How did you come up with the story?

I never have a fully formed idea for a story, instead I will have lots of threads of ideas rolling around my head. Sometimes they are triggered by places that I go to, or artefacts that I see or maybe an article I have read. But slowly all these threads come together and I weave them into a story. It is amazing when that moment comes!

Are you a planner or panster?

I am absolutely a planner. I could never just dive straight in to writing a book, I like to know exactly what my characters are going to do, where they will go and what will happen to them. Although having said that, when I was writing Saffron Hall the little boy Tom just suddenly appeared in the story and he had not been in the plan – I try not to let that happen often though.

Do you have any tips for aspiring writers?

My tip is probably the same as every other author’s – you really do have to sit down and write the book. You can’t edit an empty page. Even if you don’t have much time if you can manage to write a couple of hundred words here and there because it soon adds up. And when you have that exciting new idea for another book just as the one you are currently writing is getting a bit tedious, do not abandon it for the new idea! It happens to us all but you just need to keep plodding on until you reach the end.

What is your writing routine?

I sit down at my desk between eight and nine o’clock and work until about two. I have numerous cups of tea and coffee during that time too although I am trying to steer clear of the biscuit tin! Despite doing several months of historical research before I start I find numerous areas where I need to look details up but that is very time consuming so I just make a note in the manuscript to come back to it later. I don’t like to interrupt the flow when I am writing.

Do you have an editing process?

Yes, I have quite a strict process. I start with the structural editing to make sure that there are no massive holes or anomalies. Writing dual timeline throws up all sorts of problems making sure that the two stories reflect each other, my present-day character can’t discover something that hasn’t yet happened in the historical story and that can take some juggling! I use a software for writing called Scrivener and it makes moving the chapters around much easier.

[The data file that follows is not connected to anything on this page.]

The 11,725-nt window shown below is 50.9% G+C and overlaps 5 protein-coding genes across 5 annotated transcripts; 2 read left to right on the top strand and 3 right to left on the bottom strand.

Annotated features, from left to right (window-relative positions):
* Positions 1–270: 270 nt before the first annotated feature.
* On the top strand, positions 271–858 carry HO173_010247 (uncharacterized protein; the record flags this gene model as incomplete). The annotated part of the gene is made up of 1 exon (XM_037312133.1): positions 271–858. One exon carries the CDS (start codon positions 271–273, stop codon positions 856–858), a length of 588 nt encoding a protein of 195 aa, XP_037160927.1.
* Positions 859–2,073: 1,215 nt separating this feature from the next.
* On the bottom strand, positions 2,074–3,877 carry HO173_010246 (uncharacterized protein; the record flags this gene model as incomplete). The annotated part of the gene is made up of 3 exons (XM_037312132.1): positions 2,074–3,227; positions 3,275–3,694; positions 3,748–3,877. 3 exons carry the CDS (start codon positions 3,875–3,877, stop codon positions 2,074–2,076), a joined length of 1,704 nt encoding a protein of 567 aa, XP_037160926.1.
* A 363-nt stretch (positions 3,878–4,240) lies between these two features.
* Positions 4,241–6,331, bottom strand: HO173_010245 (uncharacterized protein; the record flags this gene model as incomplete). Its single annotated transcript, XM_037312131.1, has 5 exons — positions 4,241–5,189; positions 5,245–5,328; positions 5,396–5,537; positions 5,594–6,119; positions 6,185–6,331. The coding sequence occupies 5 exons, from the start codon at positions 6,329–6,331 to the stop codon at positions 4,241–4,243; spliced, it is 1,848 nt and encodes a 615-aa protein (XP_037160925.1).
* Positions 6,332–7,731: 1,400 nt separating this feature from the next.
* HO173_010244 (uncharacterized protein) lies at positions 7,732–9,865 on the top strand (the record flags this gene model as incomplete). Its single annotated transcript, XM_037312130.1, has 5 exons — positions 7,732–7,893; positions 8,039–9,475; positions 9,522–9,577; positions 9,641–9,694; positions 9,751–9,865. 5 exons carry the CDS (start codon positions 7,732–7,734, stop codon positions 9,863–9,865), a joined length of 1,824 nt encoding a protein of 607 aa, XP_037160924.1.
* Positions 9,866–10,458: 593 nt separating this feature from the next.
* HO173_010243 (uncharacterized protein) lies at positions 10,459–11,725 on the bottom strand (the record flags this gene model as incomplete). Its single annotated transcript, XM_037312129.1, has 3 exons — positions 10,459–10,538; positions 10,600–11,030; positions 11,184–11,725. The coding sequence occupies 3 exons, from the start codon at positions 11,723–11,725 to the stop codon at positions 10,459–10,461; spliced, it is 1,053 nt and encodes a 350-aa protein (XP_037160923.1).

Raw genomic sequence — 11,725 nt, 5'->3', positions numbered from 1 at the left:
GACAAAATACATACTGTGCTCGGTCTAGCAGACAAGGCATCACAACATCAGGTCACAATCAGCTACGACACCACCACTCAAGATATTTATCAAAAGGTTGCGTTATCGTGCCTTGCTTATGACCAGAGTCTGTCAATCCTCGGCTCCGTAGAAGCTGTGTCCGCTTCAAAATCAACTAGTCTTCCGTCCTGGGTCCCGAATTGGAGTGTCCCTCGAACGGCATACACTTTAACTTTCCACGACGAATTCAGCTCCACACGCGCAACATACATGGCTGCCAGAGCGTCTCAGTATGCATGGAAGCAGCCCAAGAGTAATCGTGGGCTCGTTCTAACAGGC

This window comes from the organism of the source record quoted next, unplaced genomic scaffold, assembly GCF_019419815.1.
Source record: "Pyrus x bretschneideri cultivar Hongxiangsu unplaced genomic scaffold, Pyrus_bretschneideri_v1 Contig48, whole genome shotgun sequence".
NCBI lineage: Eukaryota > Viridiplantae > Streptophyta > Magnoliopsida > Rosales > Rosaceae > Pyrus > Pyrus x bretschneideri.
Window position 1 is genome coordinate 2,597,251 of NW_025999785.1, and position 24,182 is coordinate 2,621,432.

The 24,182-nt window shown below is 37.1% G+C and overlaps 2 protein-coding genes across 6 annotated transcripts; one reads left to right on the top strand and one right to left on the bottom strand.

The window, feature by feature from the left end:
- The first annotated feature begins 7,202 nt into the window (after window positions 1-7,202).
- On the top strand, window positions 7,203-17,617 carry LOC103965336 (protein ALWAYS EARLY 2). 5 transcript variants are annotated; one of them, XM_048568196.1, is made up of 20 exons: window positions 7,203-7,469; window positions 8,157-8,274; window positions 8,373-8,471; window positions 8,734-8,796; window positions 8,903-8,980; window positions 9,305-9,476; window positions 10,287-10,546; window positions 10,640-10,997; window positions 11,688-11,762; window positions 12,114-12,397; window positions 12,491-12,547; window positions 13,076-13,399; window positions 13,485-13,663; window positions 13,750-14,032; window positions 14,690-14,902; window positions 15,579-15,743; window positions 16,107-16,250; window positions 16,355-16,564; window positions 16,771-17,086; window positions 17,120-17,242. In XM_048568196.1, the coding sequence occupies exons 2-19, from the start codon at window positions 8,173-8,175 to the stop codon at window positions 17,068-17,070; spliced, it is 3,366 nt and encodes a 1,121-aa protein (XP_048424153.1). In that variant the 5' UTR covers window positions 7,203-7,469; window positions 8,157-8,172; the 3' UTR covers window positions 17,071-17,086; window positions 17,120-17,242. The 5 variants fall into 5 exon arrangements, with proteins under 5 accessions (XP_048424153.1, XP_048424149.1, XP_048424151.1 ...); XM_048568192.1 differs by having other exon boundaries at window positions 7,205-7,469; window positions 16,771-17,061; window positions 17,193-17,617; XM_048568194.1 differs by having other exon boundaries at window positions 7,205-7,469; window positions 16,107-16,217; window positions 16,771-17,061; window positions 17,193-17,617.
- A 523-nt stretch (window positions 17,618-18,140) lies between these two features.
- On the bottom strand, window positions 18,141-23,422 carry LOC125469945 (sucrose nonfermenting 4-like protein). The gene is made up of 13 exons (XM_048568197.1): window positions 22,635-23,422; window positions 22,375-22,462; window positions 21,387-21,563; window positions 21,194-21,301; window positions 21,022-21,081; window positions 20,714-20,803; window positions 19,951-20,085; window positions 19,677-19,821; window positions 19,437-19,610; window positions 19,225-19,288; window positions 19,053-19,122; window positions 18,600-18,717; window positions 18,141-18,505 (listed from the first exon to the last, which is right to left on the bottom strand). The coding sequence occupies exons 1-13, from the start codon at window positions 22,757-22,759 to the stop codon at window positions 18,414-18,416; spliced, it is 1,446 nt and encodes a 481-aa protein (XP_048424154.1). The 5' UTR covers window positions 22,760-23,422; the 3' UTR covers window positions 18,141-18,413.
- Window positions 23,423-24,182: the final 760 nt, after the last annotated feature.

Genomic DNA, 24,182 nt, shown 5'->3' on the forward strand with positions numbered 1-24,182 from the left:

After the structural edit I do several rounds of line editing making sure that every sentence is as perfect as I can make it, and then finally I do a proof read (or three!) to check on punctuation.

Then the book goes off to my agent and she sends back suggested edits and it all starts again, and then it goes to my editor and guess what? I have to start again! But every round of edits keeps polishing the book so that when it is published, I know that it is the very best that it can be.

What do you enjoy the most/least about writing?

My favourite part of writing a book is definitely the historical research. I love reading about the past – and of course the Tudor era is my favourite – and so diving down rabbit holes reading about different people and events is just the best way of spending my day. I also enjoy the actual writing of the first draft, but I find the editing process difficult it makes my head hurt sometimes!

Where can people find you on the internet?

Facebook: ClareMarchantAuthor

Twitter: ClareMarchant1

Is there anything else you would like to share with your readers?